City Paper is not for tourists.
Nikki Blank ran an under-the-table subscription switchel service out of the PBS station she worked at in Boston for a year and a half. Venmo made it possible. “I’m sure it would have been shut down if my news director knew it was happening,” she says. “But it was the best part of my day, especially during the  election cycle.”
Switchel is an apple cider vinegar-based drink punched up with ginger and citrus that dates back to Colonial America. Blank describes it as a gut-friendly, daily electrolyte drink with prebiotics that can also be mixed in a healthy cocktail or mocktail.
When Blank moved to D.C. to hunt for jobs, she continued crafting switchel in her kitchen. “Then I did some research and found out about local food incubators and woman-owned businesses and thought, ‘I could probably bottle my stuff and people would buy it.’”
But Blank’s decision to enter the non-alcoholic beverage industry in 2017 with her company, Sip City,was more calculated. “We’re shifting towards a really cool and unique time where people are really interested in non-alcoholic offerings,” she says. “It’s a trend that I’m sure is visible on Instagram … People see beverages as an extension of their personal brand.” She uses the overwhelming popularity and colorful branding of LaCroix sparkling water as an example. “People like to be seen with their cool can.”
She’s also observed the rise of “dry January” and growing sober and “sober-curious” populations. According to the 2018 Monitoring the Future annual national survey, which tracks the values and behaviors of students and young adults, younger Americans are drinking far less than people the same age did 10 years ago. “It’s going to hit bars and restaurants really hard,” Blank says. “They’re going to have to offer something else.”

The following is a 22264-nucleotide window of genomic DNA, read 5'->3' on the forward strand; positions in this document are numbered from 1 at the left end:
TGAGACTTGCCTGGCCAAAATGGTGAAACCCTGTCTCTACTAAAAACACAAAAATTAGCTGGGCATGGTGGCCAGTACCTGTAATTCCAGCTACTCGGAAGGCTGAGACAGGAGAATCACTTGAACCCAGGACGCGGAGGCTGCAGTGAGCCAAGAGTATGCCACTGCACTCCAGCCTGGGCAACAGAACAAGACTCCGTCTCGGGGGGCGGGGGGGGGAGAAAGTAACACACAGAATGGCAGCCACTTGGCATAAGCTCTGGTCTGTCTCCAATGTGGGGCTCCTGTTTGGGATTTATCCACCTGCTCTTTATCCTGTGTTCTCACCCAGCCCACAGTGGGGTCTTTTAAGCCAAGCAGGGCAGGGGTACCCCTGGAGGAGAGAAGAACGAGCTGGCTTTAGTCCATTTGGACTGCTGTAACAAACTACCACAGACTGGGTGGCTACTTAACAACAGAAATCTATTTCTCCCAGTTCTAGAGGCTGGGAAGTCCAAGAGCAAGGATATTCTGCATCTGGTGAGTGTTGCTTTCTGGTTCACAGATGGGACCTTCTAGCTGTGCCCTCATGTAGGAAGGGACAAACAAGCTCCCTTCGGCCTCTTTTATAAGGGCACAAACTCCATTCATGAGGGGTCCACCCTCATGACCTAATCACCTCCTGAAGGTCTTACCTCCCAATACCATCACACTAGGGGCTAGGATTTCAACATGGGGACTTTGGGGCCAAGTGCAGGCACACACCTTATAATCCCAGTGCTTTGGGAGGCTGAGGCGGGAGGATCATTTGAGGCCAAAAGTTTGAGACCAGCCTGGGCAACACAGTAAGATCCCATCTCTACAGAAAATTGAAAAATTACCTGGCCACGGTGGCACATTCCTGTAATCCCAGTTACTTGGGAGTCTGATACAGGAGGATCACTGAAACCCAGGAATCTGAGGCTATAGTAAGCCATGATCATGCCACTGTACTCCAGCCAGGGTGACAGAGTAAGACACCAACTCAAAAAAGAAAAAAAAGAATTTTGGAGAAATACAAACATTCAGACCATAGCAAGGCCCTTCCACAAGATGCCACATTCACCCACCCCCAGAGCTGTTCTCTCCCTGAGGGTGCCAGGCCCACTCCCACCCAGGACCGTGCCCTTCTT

Blank began producing her beverages in one of D.C.’s many budding commercial kitchens—Tastemakers in Brookland. But not long after her first glass bottles of switchel landed on retail shelves in 2018, she realized she needed a production space with canning and carbonating capabilities.
While commercial kitchens like Mess Hall and Tastemakers lower the entry barrier for beverage start-ups and can support them early on, they’re a better match for food businesses. Beverage producers often have to purchase their own specialized equipment and stress over whether the space they need to put it in will still be available down the road, since these makerspaces experience high turnover.
At the same time, most established shared production facilities, known as copackers, have significantly larger minimum quantity requirements. This makes it challenging for producers to continue experimenting as they grow. Dumping thousands of gallons of product can wipe out small, self-funded businesses. “There’s no one locally able to can at the scale I’m at,” Blank says. She’s brewing 150 gallons at a time, which translates to about 1,500 bottles and cans.
Blank had a choice to make: Should she raise enough capital to build out her own production facility in D.C. or find a copacker elsewhere that meets her specifications for smaller production runs, risking her product’s made-in-D.C. status? It’s a choice she isn’t facing alone.